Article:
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    Getty Images If your family has significant wealth, it's now easier to avoid federal estate taxes, thanks to recent changes from the IRS. The IRS improved a strategy known as "portability," used by high-net-worth married couples expecting to owe federal estate taxes when the second spouse dies. Here's how it works: While a spouse may inherit all of their partner's assets tax-free, estate taxes may be owed after the surviving spouse passes, depending on the total value. More from Personal Finance:Before you 'chase dividends,' here's what to knowYou could see your Social Security check jump $175 next yearWhat the Federal Reserve's next major interest rate hike means for you In 2022, there's a $12.06 million exemption per person for gifts and estate taxes, meaning you won't owe federal levies for giving away $12.06 million or less to your children or other non-spouse beneficiaries during life or at your death. You may owe up to 40% estate taxes on anything above that. But the surviving spouse may elect portability, allowing them to have their partner's unused exemption along with their own,...
    The Special Olympics nixed its vaccine requirement after Florida Gov. Ron DeSantis’s (R) administration threatened to bury it with $27.5 million in fines. The decision followed a letter sent to the Special Olympics from the Florida Department of Health, stating its intention to take action. As a result, the Special Olympics reversed its vaccine requirement: Florida said the vaccine rule conflicted with state law, and disqualified Special Olympics athletes from competing based on their vaccine status. State said they heard from athletes and families of athletes who complained. Here’s the letter the state sent. 2/3 pic.twitter.com/NgpHsQwve4 — Jay OBrien (@jayobtv) June 3, 2022 “Special Olympics, Inc. (SOI) announced on June 2, 2022, that it is lifting the vaccine requirement for delegation members attending the 2022 Special Olympics USA Games being held in Orlando, Florida, June 5-12, as required by state of Florida officials on May 27, based upon the Florida Department of Health’s interpretation of Florida law,” the organization said a statement.  “Delegates who were registered for the Games but were unable to participate due to the prior vaccine requirement,...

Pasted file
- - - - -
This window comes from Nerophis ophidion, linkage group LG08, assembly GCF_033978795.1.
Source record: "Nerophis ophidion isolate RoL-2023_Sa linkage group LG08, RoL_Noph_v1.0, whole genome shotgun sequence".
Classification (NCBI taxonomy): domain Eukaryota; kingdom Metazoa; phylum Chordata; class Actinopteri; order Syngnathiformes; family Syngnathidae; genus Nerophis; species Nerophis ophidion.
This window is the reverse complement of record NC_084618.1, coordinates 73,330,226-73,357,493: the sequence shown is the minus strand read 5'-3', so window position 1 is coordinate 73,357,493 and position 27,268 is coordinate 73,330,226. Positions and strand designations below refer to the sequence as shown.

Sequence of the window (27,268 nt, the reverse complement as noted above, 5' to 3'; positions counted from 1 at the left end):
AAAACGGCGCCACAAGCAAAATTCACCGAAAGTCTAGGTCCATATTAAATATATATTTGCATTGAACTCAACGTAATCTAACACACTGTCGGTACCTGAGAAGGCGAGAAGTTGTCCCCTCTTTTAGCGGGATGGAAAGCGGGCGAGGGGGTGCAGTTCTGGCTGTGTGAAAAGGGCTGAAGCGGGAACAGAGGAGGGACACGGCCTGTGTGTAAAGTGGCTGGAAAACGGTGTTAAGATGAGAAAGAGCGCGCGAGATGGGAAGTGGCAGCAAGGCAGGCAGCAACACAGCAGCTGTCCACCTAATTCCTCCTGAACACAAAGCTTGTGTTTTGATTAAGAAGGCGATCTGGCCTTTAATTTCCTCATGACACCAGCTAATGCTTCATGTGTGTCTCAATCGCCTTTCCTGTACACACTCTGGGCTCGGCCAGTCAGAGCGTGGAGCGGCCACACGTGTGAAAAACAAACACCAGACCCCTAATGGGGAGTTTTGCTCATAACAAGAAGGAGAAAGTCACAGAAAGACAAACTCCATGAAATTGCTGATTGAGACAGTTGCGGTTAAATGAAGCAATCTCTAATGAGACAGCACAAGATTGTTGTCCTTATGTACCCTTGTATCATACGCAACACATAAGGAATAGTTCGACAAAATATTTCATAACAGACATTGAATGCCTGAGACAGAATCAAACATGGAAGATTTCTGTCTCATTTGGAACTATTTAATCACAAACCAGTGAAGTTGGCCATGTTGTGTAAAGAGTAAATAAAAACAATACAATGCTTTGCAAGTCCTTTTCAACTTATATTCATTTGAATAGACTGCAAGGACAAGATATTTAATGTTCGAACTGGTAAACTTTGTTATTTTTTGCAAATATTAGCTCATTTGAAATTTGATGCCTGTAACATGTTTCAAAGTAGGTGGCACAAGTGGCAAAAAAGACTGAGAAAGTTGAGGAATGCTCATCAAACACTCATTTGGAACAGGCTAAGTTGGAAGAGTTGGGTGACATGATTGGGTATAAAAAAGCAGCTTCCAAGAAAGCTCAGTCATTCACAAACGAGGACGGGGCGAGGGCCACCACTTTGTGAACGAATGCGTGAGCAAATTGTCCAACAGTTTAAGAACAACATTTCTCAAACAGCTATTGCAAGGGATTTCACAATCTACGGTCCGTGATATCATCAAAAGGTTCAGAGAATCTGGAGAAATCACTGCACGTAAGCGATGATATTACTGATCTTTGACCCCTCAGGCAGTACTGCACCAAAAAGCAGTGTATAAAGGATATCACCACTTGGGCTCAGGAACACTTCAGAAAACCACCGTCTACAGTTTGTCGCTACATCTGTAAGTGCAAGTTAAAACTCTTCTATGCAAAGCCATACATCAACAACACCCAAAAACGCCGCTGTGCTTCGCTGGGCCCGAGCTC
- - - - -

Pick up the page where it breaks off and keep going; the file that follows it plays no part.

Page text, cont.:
LANSING, Mich. (AP) — House Republicans on Thursday began passing legislation that would cut Michigan’s income tax, provide tax breaks for more retirees and help local governments reduce their pension debt. One bill would cut the 4.25% income tax rate to 3.9%. It would lower the age at which filers can deduct up to $20,000 individually or $40,000 jointly from 67 to 62 and allow an additional exemption of up to $20,000 or $40,000 for retirement income not covered by the standard deduction. READ MORE: Michigan Matters: Film Incentives Making a Comeback?Another measure would spend $1.5 billion of a $7 billion surplus to shore up pension systems — $1.15 billion for municipalities and $350 million for the state police. Two GOP-led House committees unveiled and approved the bills at a joint meeting. The full House could take them up next week. “This will be a tax cut for every Michigan worker and Michigan family, not just some,” said House Tax Policy Committee Chair Matt Hall, a Marshall Republican and sponsor of the tax measure. Democrats abstained from voting on the...
    TALLAHASSEE (CBSMiami/NSF) – The Florida House continued moving forward Monday with a proposal that would provide an increased homestead property-tax exemption for classroom teachers, members of the military and first responders who have toiled through the coronavirus pandemic. The House Local Administration & Veterans Affairs Subcommittee unanimously approved two linked proposals (HJR 1 and HB 1563), filed by Rep. Josie Tomkow, R-Polk City, that would provide the additional exemption and, as a result, reduce non-school tax revenue by more than $90 million a year. READ MORE: Black History Month: The Legacy Of Thelma Vernell Anderson Gibson“It’s very important for us in Florida to continue to make Florida more affordable for these individuals,” Tomkow said. Rep. Joy Goff-Marcil, D-Maitland, expressed concern that many people in the targeted professions who live in rental properties wouldn’t benefit, while people with homes valued at $1 million or more would get tax breaks. “I’m going to be up on (voting for) the bill today because I don’t want to look like I’m not supporting first responders and teachers, and they need support,” Goff-Marcil said. “I’m...